Energy storage will transform energy market, CEO says Read More
May 23, 2017
Advances in energy storage technology will lead to a huge transformation of the Middle East and Africa’s energy market in the next decade.
That was the message from Sami Khoreibi, CEO of the transformative energy company Enviromena, as he spoke to the World Economic Forum in Jordan this week.
Mr Khoreibi, who founded Enviromena in 2007, says battery technology has the potential to give countries their own self-sufficient, 24 hour electricity generation systems. That in turn, he says, will have a huge impact on the price of energy and the region’s economy in a wider context.
Falling solar costs
Speaking on the transforming energy panel at the World Economic Forum on the Middle East and North Africa at the Dead Sea in Jordan, he said: “Between 2011 and 2015 China’s capacity of solar module production increased by six times. It was a huge contributor in the decline of cost of solar. That same type of increase is occuring in lithium ion batteries today. Between 2016 and 2020 we’re looking at a six-fold increase in lithium-ion battery capacity.
“We’re seeing massive declines in the cost of solar plus storage. And that means we’re moving towards a renewable baseload energy system.”
Other panellists at the World Economic Forum included Iraq’s oil minister, Jabbar Al Luaibi, and Dietmar Siersdorfer, chief executive of Siemens Middle East. Mr Khoreibi said: “Currently in the Middle East and North Africa we have a grid which relies on multiple energy elements, like solar, gas, oil and coal.
“In the next 10 years we’re going to be at the point where, for about $0.05/kWh we’ll be producing 24 hour electricity, very consistently and eliminating the need to import things like coal from other countries to balance the grid.
Self reliant countries
“That becomes a huge value proposition with countries producing their own energy without having to depend on foreign sources. The benefits of countries producing their own energy without having to depend on foreign sources is huge and that’s not even touching on the environmental impact.
“The advancement of storage technologies, particularly in the context of use with solar, is going to lead to a huge transformation of the way we approach energy in the next 10 years.
“However, there are other factors to consider. For example, the cost and value of oil is likely to be affected if countries can create consistent energy from solar and batteries. As a region that is dependent on the revenues of oil – we need to understand the implications of this.”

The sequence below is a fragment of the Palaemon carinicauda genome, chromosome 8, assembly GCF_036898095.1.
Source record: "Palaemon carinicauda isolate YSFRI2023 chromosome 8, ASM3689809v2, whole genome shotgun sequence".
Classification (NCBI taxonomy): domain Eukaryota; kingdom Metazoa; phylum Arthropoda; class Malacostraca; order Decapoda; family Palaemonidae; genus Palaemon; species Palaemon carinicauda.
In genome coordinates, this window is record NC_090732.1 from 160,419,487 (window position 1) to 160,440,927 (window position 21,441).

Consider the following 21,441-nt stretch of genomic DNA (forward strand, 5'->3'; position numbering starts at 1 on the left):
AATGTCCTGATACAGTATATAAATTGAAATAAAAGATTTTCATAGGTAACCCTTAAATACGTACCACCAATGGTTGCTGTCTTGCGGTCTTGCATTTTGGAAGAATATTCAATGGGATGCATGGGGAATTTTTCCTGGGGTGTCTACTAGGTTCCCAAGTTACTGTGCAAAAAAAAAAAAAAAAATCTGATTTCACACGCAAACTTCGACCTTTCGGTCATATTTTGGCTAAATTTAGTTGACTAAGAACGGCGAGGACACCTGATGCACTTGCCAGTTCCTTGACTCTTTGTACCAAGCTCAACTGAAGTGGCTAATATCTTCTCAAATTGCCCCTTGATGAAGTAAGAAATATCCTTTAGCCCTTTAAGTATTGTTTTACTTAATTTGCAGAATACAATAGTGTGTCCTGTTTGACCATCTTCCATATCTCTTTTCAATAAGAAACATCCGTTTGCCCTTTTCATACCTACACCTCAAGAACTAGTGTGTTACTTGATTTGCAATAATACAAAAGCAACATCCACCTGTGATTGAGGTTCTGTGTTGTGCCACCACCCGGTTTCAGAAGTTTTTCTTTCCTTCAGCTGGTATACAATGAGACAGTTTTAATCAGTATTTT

Mr Khoreibi adds that the cost of energy is likely to fall with increased use of solar and battery storage. “When Enviromena first started building solar installations in 2007 the cost per kWh per plant was around $US0.35. Today we’re closer to $US0.03, which is a huge shift.
“That will please end users, who ultimately don’t seem to mind where their kWh are coming from, as long as they are cheap. To most, energy is agnostic.”
Enviromena named in top 100 Arab start-ups in 4iR Read More
18 May, 2017
Enviromena has been named as one of the top 100 start-ups in the Arab world for its role in cultivating the Fourth Industrial Revolution (4iR).
Enviromena, the leading provider of transformative energy solutions in the MENA region, says it will use the accolade to raise awareness of clean energy innovations among its peers.
The Fourth Industrial Revolution has been defined by the World Economic Forum (WEF) as a new era in the global economy. It is characterised by a fusion of technologies that is blurring the lines between the physical, digital, and biological spheres.
Identified as a top 100 Arab world start-up by the WEF and the International Finance Corporation, Enviromena was founded in 2007 by entrepreneur Sami Khoreibi, who has also been recognized as a Young Global Leader by the WEF.
Under his leadership Enviromena has pioneered the development of renewable power in the region. Its accolades include building the Middle East’s first grid connected, utility-scale photovoltaic plant and going on to deliver the broadest footprint of clean energy projects across nine MENA countries.
Enviromena will attend The World Economic Forum on the Middle East and North Africa at the Dead Sea in Jordan this week (May 19-21) to share its success story with its peers. It will also use the summit as an opportunity to share the latest innovations in solar and renewable energy.
Sami Khoreibi said: “It’s an honour to be listed as one of the top 100 Arab world start-ups. As a company at the forefront of clean energy innovations, we’re looking forward to sharing our expertise with other businesses and working together to move the sector forward.”
The list was created by the WEF and International Finance Corporation in collaboration with the region’s leading authorities on the entrepreneurship ecosystem, including Wamda, Flat6Labs, Kawar Investments and Leap Ventures.
Putting the Fourth Industrial Revolution in context, the WEF says the speed of the current technological breakthroughs has no historical precedent. When compared with previous industrial revolutions, the Fourth is evolving at an exponential rather than a linear pace.